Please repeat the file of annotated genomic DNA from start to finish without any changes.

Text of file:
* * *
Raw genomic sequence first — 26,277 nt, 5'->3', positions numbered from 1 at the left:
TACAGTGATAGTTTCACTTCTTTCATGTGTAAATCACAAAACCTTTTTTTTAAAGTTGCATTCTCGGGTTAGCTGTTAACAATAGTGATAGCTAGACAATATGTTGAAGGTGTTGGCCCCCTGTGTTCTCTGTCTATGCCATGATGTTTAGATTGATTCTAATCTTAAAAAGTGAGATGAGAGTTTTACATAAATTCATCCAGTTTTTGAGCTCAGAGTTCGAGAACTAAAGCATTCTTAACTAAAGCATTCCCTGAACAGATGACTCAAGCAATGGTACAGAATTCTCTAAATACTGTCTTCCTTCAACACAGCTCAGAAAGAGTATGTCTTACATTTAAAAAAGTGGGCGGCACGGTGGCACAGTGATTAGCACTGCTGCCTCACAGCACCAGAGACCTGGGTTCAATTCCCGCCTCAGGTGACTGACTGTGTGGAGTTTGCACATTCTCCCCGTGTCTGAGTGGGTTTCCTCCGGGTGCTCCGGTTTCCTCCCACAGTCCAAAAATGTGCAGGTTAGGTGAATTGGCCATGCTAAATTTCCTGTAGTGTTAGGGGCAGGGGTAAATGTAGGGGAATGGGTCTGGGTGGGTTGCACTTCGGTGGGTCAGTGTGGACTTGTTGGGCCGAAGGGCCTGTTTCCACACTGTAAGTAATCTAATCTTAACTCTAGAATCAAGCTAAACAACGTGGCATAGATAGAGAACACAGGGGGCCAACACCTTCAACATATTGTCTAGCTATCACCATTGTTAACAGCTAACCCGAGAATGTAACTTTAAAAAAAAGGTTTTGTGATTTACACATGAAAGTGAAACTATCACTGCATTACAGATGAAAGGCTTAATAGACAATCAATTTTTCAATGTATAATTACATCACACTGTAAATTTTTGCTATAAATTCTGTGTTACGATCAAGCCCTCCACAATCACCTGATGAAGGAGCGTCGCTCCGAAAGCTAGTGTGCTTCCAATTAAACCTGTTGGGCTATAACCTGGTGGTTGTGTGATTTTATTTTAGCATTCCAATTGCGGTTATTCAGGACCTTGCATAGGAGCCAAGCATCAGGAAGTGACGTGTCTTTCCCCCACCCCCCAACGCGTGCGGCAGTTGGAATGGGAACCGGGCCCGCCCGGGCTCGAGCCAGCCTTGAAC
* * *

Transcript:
Raw genomic sequence first — 26,277 nt, 5'->3', positions numbered from 1 at the left:
TACAGTGATAGTTTCACTTCTTTCATGTGTAAATCACAAAACCTTTTTTTTAAAGTTGCATTCTCGGGTTAGCTGTTAACAATAGTGATAGCTAGACAATATGTTGAAGGTGTTGGCCCCCTGTGTTCTCTGTCTATGCCATGATGTTTAGATTGATTCTAATCTTAAAAAGTGAGATGAGAGTTTTACATAAATTCATCCAGTTTTTGAGCTCAGAGTTCGAGAACTAAAGCATTCTTAACTAAAGCATTCCCTGAACAGATGACTCAAGCAATGGTACAGAATTCTCTAAATACTGTCTTCCTTCAACACAGCTCAGAAAGAGTATGTCTTACATTTAAAAAAGTGGGCGGCACGGTGGCACAGTGATTAGCACTGCTGCCTCACAGCACCAGAGACCTGGGTTCAATTCCCGCCTCAGGTGACTGACTGTGTGGAGTTTGCACATTCTCCCCGTGTCTGAGTGGGTTTCCTCCGGGTGCTCCGGTTTCCTCCCACAGTCCAAAAATGTGCAGGTTAGGTGAATTGGCCATGCTAAATTTCCTGTAGTGTTAGGGGCAGGGGTAAATGTAGGGGAATGGGTCTGGGTGGGTTGCACTTCGGTGGGTCAGTGTGGACTTGTTGGGCCGAAGGGCCTGTTTCCACACTGTAAGTAATCTAATCTTAACTCTAGAATCAAGCTAAACAACGTGGCATAGATAGAGAACACAGGGGGCCAACACCTTCAACATATTGTCTAGCTATCACCATTGTTAACAGCTAACCCGAGAATGTAACTTTAAAAAAAAGGTTTTGTGATTTACACATGAAAGTGAAACTATCACTGCATTACAGATGAAAGGCTTAATAGACAATCAATTTTTCAATGTATAATTACATCACACTGTAAATTTTTGCTATAAATTCTGTGTTACGATCAAGCCCTCCACAATCACCTGATGAAGGAGCGTCGCTCCGAAAGCTAGTGTGCTTCCAATTAAACCTGTTGGGCTATAACCTGGTGGTTGTGTGATTTTATTTTAGCATTCCAATTGCGGTTATTCAGGACCTTGCATAGGAGCCAAGCATCAGGAAGTGACGTGTCTTTCCCCCACCCCCCAACGCGTGCGGCAGTTGGAATGGGAACCGGGCCCGCCCGGGCTCGAGCCAGCCTTGAAC